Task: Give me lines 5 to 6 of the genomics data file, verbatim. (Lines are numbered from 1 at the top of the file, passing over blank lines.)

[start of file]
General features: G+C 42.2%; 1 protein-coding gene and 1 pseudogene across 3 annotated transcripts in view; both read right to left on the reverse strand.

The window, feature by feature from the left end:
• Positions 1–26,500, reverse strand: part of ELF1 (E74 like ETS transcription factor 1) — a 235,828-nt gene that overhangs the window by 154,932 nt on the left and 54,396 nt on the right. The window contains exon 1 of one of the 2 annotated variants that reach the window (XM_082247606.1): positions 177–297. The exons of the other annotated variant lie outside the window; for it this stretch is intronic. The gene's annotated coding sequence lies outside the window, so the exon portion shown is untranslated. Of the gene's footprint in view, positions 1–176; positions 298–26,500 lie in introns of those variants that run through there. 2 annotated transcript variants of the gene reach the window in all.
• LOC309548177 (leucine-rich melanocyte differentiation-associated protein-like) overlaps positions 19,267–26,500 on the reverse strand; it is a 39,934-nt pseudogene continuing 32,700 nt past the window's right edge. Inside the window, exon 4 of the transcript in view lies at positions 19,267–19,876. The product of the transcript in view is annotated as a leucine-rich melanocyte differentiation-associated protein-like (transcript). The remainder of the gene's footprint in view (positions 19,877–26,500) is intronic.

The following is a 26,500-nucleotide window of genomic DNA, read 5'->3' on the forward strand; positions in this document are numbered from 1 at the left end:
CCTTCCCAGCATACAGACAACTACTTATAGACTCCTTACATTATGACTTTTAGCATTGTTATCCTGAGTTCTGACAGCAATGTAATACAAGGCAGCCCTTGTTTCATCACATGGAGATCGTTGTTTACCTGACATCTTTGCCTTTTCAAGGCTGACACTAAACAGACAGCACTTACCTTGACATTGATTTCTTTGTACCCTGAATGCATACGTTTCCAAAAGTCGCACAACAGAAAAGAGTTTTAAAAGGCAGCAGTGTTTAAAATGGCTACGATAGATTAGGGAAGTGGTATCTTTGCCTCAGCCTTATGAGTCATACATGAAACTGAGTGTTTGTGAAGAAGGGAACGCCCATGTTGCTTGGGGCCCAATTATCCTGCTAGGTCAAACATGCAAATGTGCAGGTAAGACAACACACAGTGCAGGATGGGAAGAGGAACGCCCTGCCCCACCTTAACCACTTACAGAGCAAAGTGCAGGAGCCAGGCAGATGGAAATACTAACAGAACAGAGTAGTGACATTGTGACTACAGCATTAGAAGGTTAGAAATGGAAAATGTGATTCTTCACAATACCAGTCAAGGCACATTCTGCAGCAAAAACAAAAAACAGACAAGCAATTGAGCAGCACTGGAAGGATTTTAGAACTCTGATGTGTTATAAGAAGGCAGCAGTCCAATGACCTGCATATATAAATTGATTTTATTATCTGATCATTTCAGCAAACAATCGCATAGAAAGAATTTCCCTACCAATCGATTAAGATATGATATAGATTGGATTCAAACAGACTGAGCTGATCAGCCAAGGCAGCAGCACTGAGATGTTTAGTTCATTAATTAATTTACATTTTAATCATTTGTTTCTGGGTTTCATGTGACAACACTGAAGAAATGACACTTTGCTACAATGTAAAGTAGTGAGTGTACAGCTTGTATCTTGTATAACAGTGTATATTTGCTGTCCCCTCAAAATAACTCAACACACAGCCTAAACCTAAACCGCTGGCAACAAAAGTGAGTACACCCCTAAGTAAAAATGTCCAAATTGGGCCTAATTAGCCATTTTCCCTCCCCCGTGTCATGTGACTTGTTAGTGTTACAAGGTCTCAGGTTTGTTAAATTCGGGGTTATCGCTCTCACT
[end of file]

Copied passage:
The following is a 26,500-nucleotide window of genomic DNA, read 5'->3' on the forward strand; positions in this document are numbered from 1 at the left end:
CCTTCCCAGCATACAGACAACTACTTATAGACTCCTTACATTATGACTTTTAGCATTGTTATCCTGAGTTCTGACAGCAATGTAATACAAGGCAGCCCTTGTTTCATCACATGGAGATCGTTGTTTACCTGACATCTTTGCCTTTTCAAGGCTGACACTAAACAGACAGCACTTACCTTGACATTGATTTCTTTGTACCCTGAATGCATACGTTTCCAAAAGTCGCACAACAGAAAAGAGTTTTAAAAGGCAGCAGTGTTTAAAATGGCTACGATAGATTAGGGAAGTGGTATCTTTGCCTCAGCCTTATGAGTCATACATGAAACTGAGTGTTTGTGAAGAAGGGAACGCCCATGTTGCTTGGGGCCCAATTATCCTGCTAGGTCAAACATGCAAATGTGCAGGTAAGACAACACACAGTGCAGGATGGGAAGAGGAACGCCCTGCCCCACCTTAACCACTTACAGAGCAAAGTGCAGGAGCCAGGCAGATGGAAATACTAACAGAACAGAGTAGTGACATTGTGACTACAGCATTAGAAGGTTAGAAATGGAAAATGTGATTCTTCACAATACCAGTCAAGGCACATTCTGCAGCAAAAACAAAAAACAGACAAGCAATTGAGCAGCACTGGAAGGATTTTAGAACTCTGATGTGTTATAAGAAGGCAGCAGTCCAATGACCTGCATATATAAATTGATTTTATTATCTGATCATTTCAGCAAACAATCGCATAGAAAGAATTTCCCTACCAATCGATTAAGATATGATATAGATTGGATTCAAACAGACTGAGCTGATCAGCCAAGGCAGCAGCACTGAGATGTTTAGTTCATTAATTAATTTACATTTTAATCATTTGTTTCTGGGTTTCATGTGACAACACTGAAGAAATGACACTTTGCTACAATGTAAAGTAGTGAGTGTACAGCTTGTATCTTGTATAACAGTGTATATTTGCTGTCCCCTCAAAATAACTCAACACACAGCCTAAACCTAAACCGCTGGCAACAAAAGTGAGTACACCCCTAAGTAAAAATGTCCAAATTGGGCCTAATTAGCCATTTTCCCTCCCCCGTGTCATGTGACTTGTTAGTGTTACAAGGTCTCAGGTTTGTTAAATTCGGGGTTATCGCTCTCACT